Throughout the 35 year history of the Firebird, the car was nearly consistently revered for both its styling and the performance it offered. With that said, there were definitely better and worse years for the car in terms of both.
While picking one “best” model would be impossible because of personal preference and numerous other factors, there are a few models that stand out from the rest of the pack as prime examples of what the Firebird name represented. Here, we’ll look at five that were among the best Firebirds of all time.
Pontiac sales literature introduced the Trans Am – new for 1969 – with these words: “Say hello to big daddy.” And the slogan was appropriate. Based on the styling of the other first-generation Firebird models that had been introduced in 1967, all Firebirds this year received more aggressive styling that was only offered one year since the second generation ‘Birds were introduced in 1970.
And the Trans Ams were even more rare, with only 700 sold. While the Trans Am featured the same performance as the other Firebirds that year, the look of the car hinted at where the distinctive styling of the Trans Am would be headed in future years as it became one of the defining pieces of Firebird history.
Only in its second year of production, the Trans Am had already made a mark on the Firebird line in 1969, and continued to make its presence known even more strongly in 1970. While Trans Am performance wasn’t markedly different than other Firebirds the previous year, 1970 models were distinguished by their standard 400 CID V8 High Output engine that produced 335 horsepower. The year model also was distinguished because it was the last year before government regulations began sapping engines of their performance in all pony cars.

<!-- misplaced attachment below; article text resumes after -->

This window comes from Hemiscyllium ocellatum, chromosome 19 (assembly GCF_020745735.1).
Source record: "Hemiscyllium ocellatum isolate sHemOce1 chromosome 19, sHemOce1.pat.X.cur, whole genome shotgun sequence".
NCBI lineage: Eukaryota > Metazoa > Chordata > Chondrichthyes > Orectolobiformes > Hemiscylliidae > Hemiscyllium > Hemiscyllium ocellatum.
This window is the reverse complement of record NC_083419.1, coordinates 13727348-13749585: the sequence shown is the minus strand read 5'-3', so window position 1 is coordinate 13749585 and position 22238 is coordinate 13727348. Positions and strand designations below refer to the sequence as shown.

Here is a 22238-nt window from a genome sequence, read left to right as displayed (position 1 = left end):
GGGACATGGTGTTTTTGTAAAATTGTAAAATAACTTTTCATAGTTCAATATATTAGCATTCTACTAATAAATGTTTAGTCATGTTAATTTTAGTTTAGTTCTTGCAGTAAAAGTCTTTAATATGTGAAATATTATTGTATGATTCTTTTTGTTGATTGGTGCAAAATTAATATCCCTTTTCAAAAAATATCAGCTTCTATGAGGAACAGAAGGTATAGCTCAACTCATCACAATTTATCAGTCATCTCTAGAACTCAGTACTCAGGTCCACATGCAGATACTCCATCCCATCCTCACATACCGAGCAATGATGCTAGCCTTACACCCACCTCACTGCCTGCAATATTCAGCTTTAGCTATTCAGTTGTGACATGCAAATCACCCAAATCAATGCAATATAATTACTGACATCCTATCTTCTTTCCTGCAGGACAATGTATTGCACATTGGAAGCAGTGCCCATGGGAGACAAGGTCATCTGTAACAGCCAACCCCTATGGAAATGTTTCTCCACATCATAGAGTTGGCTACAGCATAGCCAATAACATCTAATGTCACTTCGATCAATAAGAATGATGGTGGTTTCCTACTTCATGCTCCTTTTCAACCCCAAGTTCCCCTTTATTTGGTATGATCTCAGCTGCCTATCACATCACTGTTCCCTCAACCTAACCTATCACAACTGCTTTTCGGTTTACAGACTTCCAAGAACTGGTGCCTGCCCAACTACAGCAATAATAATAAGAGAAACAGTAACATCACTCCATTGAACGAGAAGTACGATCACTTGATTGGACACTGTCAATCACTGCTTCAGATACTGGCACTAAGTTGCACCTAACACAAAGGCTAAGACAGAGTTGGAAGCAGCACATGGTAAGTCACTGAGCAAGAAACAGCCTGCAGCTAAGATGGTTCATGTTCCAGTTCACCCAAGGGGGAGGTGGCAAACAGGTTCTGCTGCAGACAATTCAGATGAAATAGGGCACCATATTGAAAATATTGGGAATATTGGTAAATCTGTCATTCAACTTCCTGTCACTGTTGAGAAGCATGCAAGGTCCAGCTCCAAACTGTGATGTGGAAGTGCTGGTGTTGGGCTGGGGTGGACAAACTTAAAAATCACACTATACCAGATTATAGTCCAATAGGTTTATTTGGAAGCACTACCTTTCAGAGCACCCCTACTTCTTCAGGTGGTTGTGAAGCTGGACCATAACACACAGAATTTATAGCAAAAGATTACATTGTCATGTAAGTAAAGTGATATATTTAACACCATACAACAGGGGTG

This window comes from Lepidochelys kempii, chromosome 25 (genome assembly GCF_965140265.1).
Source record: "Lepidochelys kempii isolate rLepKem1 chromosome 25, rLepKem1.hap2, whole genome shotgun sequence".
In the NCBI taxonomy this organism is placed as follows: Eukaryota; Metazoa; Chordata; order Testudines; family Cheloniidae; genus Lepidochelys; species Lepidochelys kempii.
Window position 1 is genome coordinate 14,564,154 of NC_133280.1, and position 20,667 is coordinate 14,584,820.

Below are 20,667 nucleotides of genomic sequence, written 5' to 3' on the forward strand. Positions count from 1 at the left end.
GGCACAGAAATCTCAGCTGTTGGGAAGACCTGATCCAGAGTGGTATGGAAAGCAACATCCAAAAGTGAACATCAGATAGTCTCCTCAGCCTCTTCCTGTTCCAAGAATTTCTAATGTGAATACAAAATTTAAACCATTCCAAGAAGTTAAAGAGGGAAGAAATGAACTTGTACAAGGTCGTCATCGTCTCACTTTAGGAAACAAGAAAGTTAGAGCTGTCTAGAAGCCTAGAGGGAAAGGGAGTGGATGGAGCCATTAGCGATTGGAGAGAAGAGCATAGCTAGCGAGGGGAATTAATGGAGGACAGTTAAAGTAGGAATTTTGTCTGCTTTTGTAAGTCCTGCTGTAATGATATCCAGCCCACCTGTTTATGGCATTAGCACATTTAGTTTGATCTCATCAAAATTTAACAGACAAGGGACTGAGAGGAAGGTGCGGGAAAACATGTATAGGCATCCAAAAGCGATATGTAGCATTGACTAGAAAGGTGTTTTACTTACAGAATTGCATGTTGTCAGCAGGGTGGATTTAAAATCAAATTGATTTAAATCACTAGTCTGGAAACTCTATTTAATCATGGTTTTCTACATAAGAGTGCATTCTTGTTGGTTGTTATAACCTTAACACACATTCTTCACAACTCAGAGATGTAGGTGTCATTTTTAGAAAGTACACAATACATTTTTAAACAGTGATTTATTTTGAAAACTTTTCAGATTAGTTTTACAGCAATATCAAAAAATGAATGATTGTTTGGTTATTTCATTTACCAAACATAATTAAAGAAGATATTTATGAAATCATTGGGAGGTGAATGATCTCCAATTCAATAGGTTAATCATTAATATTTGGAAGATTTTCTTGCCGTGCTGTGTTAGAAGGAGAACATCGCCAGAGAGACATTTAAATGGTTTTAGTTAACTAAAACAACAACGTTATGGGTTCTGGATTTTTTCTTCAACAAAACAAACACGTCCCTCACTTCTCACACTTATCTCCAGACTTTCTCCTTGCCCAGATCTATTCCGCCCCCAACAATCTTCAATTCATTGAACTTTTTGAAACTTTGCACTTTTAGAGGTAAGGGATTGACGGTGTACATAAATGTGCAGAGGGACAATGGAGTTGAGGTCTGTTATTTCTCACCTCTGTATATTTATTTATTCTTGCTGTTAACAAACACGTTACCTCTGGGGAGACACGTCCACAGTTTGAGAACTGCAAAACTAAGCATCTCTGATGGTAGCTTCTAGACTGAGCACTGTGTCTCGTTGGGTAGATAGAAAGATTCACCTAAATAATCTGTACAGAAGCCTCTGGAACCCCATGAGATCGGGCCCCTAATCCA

Though the 1977 black and gold Trans Am may be more popular because of its use by Burt Reynolds in “Smokey and the Bandit,” it was the 1976 Special Edition that lent inspiration to that car. But it is really what was going on under the hood that put the 1976 model over the top.
1976 was the final year the Trans Am came with an optional 455 CID V8 engine. This engine produced 200 horsepower in a year when government regulations had neutered most sports cars that were still on the road. Along with the Camaro, the Firebird was the only remaining pony car on the road in 1976, and it was representing the class proudly.
Introduced to honor the Trans Am’s 20th Anniversary, the Firebird TTA was rightfully selected as the pace car for that year’s Indy 500. The car was outfitted with the Buick turbocharged 3.8 litre V6 that outperformed all of that year’s V8 Firebird’s with 250 horsepower. And many critics felt that number was a conservative rating.
It is a shame that the engine was only used for one year, because many now consider the engine one of the best ever put inside a Firebird. The version sold to the public was almost identical to the actual pace cars, something that had rarely happened before.
Though sales never reached their full potential, the entirety of the fourth-generation Firebird line is well respected among Pontiac enthusiasts. A slight restyle and a new engine option put the 1998 model ahead of the pack.
The new front end of the car was shortened, thereby tightening up the profile of the Firebird, but the 1998 Trans Am model’s biggest asset was under the hood. The new LS1 was swiped from the Corvette and produced 305 horsepower. With the addition of Ram Air, the car was rated at 325 horsepower.
Every Trans Am after this model until the make was discontinued in 2002 were basically carbon copies of this car, and for good reason. Pontiac had saved one of its best Firebirds for last.